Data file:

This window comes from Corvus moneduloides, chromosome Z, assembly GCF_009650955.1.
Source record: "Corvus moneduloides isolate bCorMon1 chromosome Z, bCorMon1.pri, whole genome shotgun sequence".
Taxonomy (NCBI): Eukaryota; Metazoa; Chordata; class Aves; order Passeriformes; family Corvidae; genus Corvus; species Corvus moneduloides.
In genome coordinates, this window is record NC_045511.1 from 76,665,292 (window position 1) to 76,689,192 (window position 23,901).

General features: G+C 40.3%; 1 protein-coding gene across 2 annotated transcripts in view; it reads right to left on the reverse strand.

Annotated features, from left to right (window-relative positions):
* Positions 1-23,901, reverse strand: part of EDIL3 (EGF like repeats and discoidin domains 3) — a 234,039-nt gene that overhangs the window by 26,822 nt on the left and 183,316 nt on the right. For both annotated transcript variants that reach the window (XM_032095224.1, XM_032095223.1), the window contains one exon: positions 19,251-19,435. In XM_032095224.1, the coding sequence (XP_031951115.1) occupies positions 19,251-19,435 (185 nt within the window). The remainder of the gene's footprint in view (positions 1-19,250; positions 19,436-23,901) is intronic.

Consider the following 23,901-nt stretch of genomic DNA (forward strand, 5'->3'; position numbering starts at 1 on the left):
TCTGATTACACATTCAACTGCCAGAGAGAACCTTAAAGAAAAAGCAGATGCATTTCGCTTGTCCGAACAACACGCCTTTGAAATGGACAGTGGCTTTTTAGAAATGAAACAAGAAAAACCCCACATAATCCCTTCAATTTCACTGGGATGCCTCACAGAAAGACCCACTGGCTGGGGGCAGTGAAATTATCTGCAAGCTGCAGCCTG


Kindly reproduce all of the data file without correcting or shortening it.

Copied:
This window comes from Corvus moneduloides, chromosome Z, assembly GCF_009650955.1.
Source record: "Corvus moneduloides isolate bCorMon1 chromosome Z, bCorMon1.pri, whole genome shotgun sequence".
Taxonomy (NCBI): Eukaryota; Metazoa; Chordata; class Aves; order Passeriformes; family Corvidae; genus Corvus; species Corvus moneduloides.
In genome coordinates, this window is record NC_045511.1 from 76,665,292 (window position 1) to 76,689,192 (window position 23,901).

General features: G+C 40.3%; 1 protein-coding gene across 2 annotated transcripts in view; it reads right to left on the reverse strand.

Annotated features, from left to right (window-relative positions):
* Positions 1-23,901, reverse strand: part of EDIL3 (EGF like repeats and discoidin domains 3) — a 234,039-nt gene that overhangs the window by 26,822 nt on the left and 183,316 nt on the right. For both annotated transcript variants that reach the window (XM_032095224.1, XM_032095223.1), the window contains one exon: positions 19,251-19,435. In XM_032095224.1, the coding sequence (XP_031951115.1) occupies positions 19,251-19,435 (185 nt within the window). The remainder of the gene's footprint in view (positions 1-19,250; positions 19,436-23,901) is intronic.

Consider the following 23,901-nt stretch of genomic DNA (forward strand, 5'->3'; position numbering starts at 1 on the left):
TCTGATTACACATTCAACTGCCAGAGAGAACCTTAAAGAAAAAGCAGATGCATTTCGCTTGTCCGAACAACACGCCTTTGAAATGGACAGTGGCTTTTTAGAAATGAAACAAGAAAAACCCCACATAATCCCTTCAATTTCACTGGGATGCCTCACAGAAAGACCCACTGGCTGGGGGCAGTGAAATTATCTGCAAGCTGCAGCCTG